Graduates, here we are at last. We have overcome the burden of choice, the all-nighters, the break ups, the bitter cold marches, and the impossible assignments. We have done it and now years of study trail behind us like train cars. These cars are packed to the brim with teachings, with friends, with mentors. They rattle on the tracks heavy with hours of sniffing large volumes in the libraries, of typing, telling, and sketching, of performing tricky lab experiments, of listening to long lectures echo off classroom walls. These cars rumble with Adirondack adventures, with Dana brunches, with relationships lost and won, with nights of dancing, of singing, of floating down the Grasse River naked, whistling to the moon. These years of unforgettable moments and lessons fuel our young engines. These years have brought us here. But now on this day of commencement, we stand on a fulcrum again with more doors arranged before us.
We must again ask; what have I learned? Who have I become? Take a moment and try to pull your entire St. Lawrence experience to the forefront of your mind. Stack the years like novels, with semesters as chapters, with characters and storylines. Pick out what people, events and lessons have influenced you the most. Let them hang there. Gaze at them like they are candles burning in the dark. These are the things which have changed you, which have developed you, become a part of you. These are the lights that will guide us into the future as we pursue our new Pediatrician dreams, Environmental lawyer dreams, Spanish teacher dreams, geologist dreams, veggie farmer dreams, or otherwise undiscovered dreams.
In the time between my sophomoric days of ravenously sprinting for Sergis pizza and now, I have become so much more and I have learned to duck. We have all become so much more. We are teammates, leaders, critical thinkers, poets, activists, and therapists. We are programmers, linguists, EMTs, guides, and artists. St. Lawrence has cultivated our potential by showing us through many doors. Bob Thacker, Mary Hussmann, and Bob Cowser have granted us their enthusiasm for the written word and the tension of stories. Amanda Lavigne opened the door to systems thinking, to lifecycle analysis, to becoming more efficient and effective with our products from extraction to landfill. Dan McDonnell led us through the Adirondack door just south of here by showing us how to be wilderness leaders, how to hold calm in the calamity of rushing river water. Cindy Atkins and Amy Brady, through our work with volunteer services, Habitat for Humanity, and the Campus Kitchens Project taught us the insurmountable value of community and giving. Bob and Flip at Little Grasse Foodworks taught us how to make sauerkraut.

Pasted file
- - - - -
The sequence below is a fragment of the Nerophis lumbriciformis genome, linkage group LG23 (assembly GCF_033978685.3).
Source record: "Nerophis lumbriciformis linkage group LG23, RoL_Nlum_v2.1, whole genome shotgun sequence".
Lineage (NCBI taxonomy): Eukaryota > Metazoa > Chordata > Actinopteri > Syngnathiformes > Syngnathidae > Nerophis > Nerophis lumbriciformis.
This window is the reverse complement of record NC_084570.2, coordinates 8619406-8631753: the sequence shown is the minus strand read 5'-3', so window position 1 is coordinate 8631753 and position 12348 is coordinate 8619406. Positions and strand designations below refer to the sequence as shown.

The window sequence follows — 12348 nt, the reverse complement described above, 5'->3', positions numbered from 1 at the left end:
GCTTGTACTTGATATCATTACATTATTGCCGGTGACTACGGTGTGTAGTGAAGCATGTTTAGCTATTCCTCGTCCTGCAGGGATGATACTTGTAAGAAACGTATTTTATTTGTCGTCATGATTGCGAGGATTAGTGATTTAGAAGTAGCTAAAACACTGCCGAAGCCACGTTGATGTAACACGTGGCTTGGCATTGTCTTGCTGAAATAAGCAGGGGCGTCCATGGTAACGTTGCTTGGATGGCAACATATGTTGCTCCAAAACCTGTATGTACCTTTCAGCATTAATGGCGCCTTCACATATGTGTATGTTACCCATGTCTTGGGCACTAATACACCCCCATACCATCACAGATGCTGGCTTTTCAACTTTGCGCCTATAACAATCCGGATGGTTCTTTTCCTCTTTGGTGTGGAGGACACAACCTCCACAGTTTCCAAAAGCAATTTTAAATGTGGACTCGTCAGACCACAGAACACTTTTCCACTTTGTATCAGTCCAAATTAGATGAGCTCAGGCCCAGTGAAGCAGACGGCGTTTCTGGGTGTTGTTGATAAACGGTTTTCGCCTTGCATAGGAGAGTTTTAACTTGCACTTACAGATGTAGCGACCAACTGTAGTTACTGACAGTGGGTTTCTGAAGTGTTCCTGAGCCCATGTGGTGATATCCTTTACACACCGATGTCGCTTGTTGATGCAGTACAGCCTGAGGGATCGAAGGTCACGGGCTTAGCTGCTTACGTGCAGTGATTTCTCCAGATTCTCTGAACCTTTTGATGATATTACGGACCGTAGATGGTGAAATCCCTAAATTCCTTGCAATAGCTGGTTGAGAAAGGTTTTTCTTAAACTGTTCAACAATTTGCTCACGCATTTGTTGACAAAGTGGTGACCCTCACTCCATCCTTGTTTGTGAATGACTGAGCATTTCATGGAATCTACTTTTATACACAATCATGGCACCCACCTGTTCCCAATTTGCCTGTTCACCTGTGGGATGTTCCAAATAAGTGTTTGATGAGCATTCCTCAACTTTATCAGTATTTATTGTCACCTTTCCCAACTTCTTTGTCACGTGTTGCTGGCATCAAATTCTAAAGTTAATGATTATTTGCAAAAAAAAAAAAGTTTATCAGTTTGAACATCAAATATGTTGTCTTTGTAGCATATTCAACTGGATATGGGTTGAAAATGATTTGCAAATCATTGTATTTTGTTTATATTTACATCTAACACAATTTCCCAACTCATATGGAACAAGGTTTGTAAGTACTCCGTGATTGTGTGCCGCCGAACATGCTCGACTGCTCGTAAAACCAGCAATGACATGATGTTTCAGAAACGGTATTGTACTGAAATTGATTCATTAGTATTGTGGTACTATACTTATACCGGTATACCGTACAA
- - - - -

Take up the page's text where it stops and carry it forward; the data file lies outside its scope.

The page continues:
These are just a few examples on the infinite list which wraps around us all.
Along the way I realized where St. Lawrence draws its magic from. It comes from our openness with each other, from our desire to discover new places, people, ideas and meaning, to understand the complexities, the unknowns, to answer the burning questions about the living world, society, and the spirit. By pursuing our goals, we meet others. Relationships rise out of our open and endless quest and these relationships enchant our experience. The magic buzzes in the bonds between us, in the transfer of ideas and enthusiasm. We all learn from and teach each other. These bonds, these teaching and learning channels unite us.
Saints, here we are at last. (pause) This day, this Laurentian hill, our St. Lawrence experience and our vitality hinge on two essential processes, teaching and learning. These teaching and learning relationships we give and share with each other define us. We are not just individuals jostling for position in a crowded world, but a combination of the people, places and stories which ignite our passions and love for life. Look around at all the things right here that you hold close. Look to your family, your lovers, your friends, your professors, your school, to the birds awakening in spring. This is all a part of you, and you are a part of it. Take it with you as you pass over this stage, as you pass through the doorway. We may be leaving, but the bonds we have built remain. Challenge: Keep them open and strong. Use them well. Become the person you want to be. Then teach your passions to others. Hammer Time.